Major U.S. investors keeping eye on Canada as Trudeau pushes trade in Manhattan

Prime Minister Justin Trudeau will work the room at a business luncheon in Manhattan today on the merits of free trade and global economic co-operation, just as word starts to sink in that efforts to conclude NAFTA talks before the end of this week are likely to fail.

Canada, the U.S. and Mexico not expected to meet an artificial NAFTA deadline today

Prime Minister Justin Trudeau meets with the Chief Executive Officer of Honeywell, Darius Adamczyk in New York on Wednesday, May 16, 2018. (Sean Kilpatrick/Canadian Press)

Prime Minister Justin Trudeau will work the room at a business luncheon in Manhattan today on the merits of free trade and global economic co-operation, just as word starts to sink in that efforts to conclude NAFTA talks before the end of this week are likely to fail.

Trudeau will spend the second morning of his three-day U.S. tour — his 16th visit to the United States as prime minister — participating in what is billed as an "armchair discussion" on economics and international trade at the Economic Club of New York.

The trip is mainly focused on trade and drumming up investment for Canada, although Trudeau veered off that course Wednesday morning. During a speech at the New York University commencement at Yankee Stadium, the prime minister spoke at length on the merits of diversity and the risks of aggressive nationalism.

Looming over everything is the North American Free Trade Agreement and the expected failure of Canada, the U.S. and Mexico to meet an artificial deadline today, set to try and seal a new deal before the Mexican federal elections this summer or U.S. congressional elections in the fall throw new curveballs at the process.

Coupled with ongoing struggles to get the Trans Mountain pipeline expansion built, Canada's ability to compete on the world stage and confidence in its ability to attract investment are currently flagged as questionable.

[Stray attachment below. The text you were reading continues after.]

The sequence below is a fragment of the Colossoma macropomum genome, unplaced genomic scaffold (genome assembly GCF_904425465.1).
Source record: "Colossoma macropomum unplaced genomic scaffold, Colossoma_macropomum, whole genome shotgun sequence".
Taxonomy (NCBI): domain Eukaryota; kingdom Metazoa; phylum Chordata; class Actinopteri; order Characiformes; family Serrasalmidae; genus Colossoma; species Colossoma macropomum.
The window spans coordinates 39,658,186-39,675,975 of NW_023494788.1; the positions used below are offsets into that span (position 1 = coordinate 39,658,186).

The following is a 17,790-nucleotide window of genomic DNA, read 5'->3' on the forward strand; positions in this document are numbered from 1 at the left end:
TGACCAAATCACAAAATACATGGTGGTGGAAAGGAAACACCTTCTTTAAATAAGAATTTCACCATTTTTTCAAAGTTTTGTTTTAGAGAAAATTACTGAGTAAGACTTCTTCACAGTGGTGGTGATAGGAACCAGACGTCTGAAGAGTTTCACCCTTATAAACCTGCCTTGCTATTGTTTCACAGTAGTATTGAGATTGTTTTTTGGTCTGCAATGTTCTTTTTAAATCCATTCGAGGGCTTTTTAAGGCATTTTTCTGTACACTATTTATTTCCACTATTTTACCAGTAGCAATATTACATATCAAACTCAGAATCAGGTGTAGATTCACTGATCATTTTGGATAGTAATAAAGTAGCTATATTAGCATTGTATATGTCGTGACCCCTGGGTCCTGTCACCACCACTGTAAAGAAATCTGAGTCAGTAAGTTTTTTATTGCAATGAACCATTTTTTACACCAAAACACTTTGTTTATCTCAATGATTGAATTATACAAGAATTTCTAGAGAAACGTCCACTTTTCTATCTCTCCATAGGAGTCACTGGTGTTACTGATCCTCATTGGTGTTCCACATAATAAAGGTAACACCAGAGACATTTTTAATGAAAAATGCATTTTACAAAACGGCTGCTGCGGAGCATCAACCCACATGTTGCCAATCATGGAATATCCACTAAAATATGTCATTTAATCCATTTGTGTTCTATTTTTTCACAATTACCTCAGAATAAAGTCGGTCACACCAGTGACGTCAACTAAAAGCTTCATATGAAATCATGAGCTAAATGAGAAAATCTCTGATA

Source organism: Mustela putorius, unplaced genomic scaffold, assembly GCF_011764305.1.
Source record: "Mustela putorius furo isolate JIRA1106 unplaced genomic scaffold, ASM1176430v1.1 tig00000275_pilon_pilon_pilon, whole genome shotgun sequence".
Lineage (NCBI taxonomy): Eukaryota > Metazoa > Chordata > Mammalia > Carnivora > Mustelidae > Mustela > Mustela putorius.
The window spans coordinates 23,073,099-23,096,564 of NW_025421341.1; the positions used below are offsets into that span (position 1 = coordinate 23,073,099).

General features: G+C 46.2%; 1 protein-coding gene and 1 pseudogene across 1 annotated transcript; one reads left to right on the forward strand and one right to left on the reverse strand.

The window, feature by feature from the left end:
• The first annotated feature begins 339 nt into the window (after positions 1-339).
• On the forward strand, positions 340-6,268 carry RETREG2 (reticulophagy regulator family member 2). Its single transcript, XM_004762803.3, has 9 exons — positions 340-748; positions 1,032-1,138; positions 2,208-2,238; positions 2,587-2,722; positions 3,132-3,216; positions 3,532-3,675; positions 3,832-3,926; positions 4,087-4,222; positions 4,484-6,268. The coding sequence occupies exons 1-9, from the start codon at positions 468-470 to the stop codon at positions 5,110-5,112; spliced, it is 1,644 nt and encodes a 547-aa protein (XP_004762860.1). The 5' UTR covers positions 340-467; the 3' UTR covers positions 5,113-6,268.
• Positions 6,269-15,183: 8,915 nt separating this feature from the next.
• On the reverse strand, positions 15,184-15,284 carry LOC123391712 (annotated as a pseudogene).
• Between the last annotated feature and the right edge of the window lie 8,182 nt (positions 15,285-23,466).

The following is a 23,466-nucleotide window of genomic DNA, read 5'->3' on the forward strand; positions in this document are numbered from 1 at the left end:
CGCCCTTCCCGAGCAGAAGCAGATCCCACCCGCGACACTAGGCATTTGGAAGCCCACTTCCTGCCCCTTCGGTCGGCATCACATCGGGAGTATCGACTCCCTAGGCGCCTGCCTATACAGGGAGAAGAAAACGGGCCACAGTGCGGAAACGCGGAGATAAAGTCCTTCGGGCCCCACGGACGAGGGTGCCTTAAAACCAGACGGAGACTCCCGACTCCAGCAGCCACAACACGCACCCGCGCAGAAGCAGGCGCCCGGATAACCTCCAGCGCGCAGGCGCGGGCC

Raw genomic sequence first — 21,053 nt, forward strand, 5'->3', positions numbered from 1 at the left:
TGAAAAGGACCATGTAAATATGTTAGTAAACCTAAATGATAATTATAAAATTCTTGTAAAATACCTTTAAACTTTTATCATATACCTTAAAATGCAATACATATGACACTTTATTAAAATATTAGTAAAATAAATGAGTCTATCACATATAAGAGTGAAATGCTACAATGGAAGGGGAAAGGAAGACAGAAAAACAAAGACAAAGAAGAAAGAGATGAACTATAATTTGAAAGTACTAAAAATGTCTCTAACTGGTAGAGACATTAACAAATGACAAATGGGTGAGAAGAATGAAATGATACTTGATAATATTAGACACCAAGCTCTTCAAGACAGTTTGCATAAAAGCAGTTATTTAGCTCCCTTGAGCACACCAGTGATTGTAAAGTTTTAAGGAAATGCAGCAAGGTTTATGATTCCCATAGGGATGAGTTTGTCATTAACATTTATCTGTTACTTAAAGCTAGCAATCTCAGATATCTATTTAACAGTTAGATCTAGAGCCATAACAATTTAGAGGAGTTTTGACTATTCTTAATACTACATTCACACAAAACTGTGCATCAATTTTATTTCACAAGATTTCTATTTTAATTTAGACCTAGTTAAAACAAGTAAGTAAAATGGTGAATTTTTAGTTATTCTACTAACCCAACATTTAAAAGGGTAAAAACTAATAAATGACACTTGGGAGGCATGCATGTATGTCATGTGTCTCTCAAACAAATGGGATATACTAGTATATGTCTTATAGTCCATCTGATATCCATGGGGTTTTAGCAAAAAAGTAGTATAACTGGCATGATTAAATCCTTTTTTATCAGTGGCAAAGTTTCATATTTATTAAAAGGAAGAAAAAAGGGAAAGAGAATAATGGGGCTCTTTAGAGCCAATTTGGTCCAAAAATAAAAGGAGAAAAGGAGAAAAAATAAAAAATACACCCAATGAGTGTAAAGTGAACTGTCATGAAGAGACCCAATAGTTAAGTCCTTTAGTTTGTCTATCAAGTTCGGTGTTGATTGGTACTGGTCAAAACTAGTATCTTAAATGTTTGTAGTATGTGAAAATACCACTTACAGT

In a series of meetings with a lengthy list of international investment executives and U.S. CEOs Wednesday, Trudeau time and again tried to counter those fears, pushing Canada as a great place to do business. Most of those he met with publicly agreed.

None more so than Adam Neumann, the Israeli-born American billionaire who founded WeWork, which provides shared workspaces that include physical and virtual office space, health plans, and shared social networks to entrepreneurs, including start-ups.

'An excellent partner for business'

"Amazing leader," Neumann said, after spending about 20 minutes in a private meeting with Trudeau.

WeWork has five locations in Canada, with plans to expand to 11 by the end of this year and 45 by the end of 2020, Neumann said. He said his company is getting a lot of interest from Asian and Latin American companies who are interested in setting up shop in Canada using WeWork.

"I think it's a great story for Canada and a great story for us, and we're here today to strengthen that relationship," Neumann said.

PepsiCo. Chair and CEO Indra Nooyi was also quite enthusiastic about Canada as a place to do business, noting her company — the second-largest food and beverage corporation in the world — does $4 billion worth of business in Canada each year.

"We are in Canada, for Canada, with Canada and from Canada, and the reason is because the government of Canada is an excellent partner for business," she said.

Trudeau had another reason for sitting down with Nooyi this week, as he prepares to make ocean protection and eliminating plastic garbage a key initiative of the upcoming G7 leaders summit in Quebec next month. PepsiCo. is on board the plastics train, pledging last year to make sure 100 per cent of its packaging can be recycled or recovered by 2025.

Trudeau also met with the heads of advanced manufacturing giant Honeywell, online advertising software expert AppNexus, and Etsy board chair Fred Wilson, who sang Canada's praises as a great place for tech investments because of government support for both research and development as well as high-skilled immigration.

"In a time where high-skilled immigration to the U.S. has essentially been stopped, Canada is a great option to locate a team and recruit the smartest people in the world to it," said Wilson in his blog. "What once was the game plan for tech in the US is now the game plan for tech in Canada."

Wilson's comments fit in with Trudeau's arguments in his commencement speech, against a type of politics that seeks to divide and conquer rather than unite and diversify, which many read as a direct rebuke of some of the policies of U.S. President Donald Trump.

Comments

To encourage thoughtful and respectful conversations, first and last names will appear with each submission to CBC/Radio-Canada's online communities (except in children and youth-oriented communities). Pseudonyms will no longer be permitted.

By submitting a comment, you accept that CBC has the right to reproduce and publish that comment in whole or in part, in any manner CBC chooses. Please note that CBC does not endorse the opinions expressed in comments. Comments on this story are moderated according to our Submission Guidelines. Comments are welcome while open. We reserve the right to close comments at any time.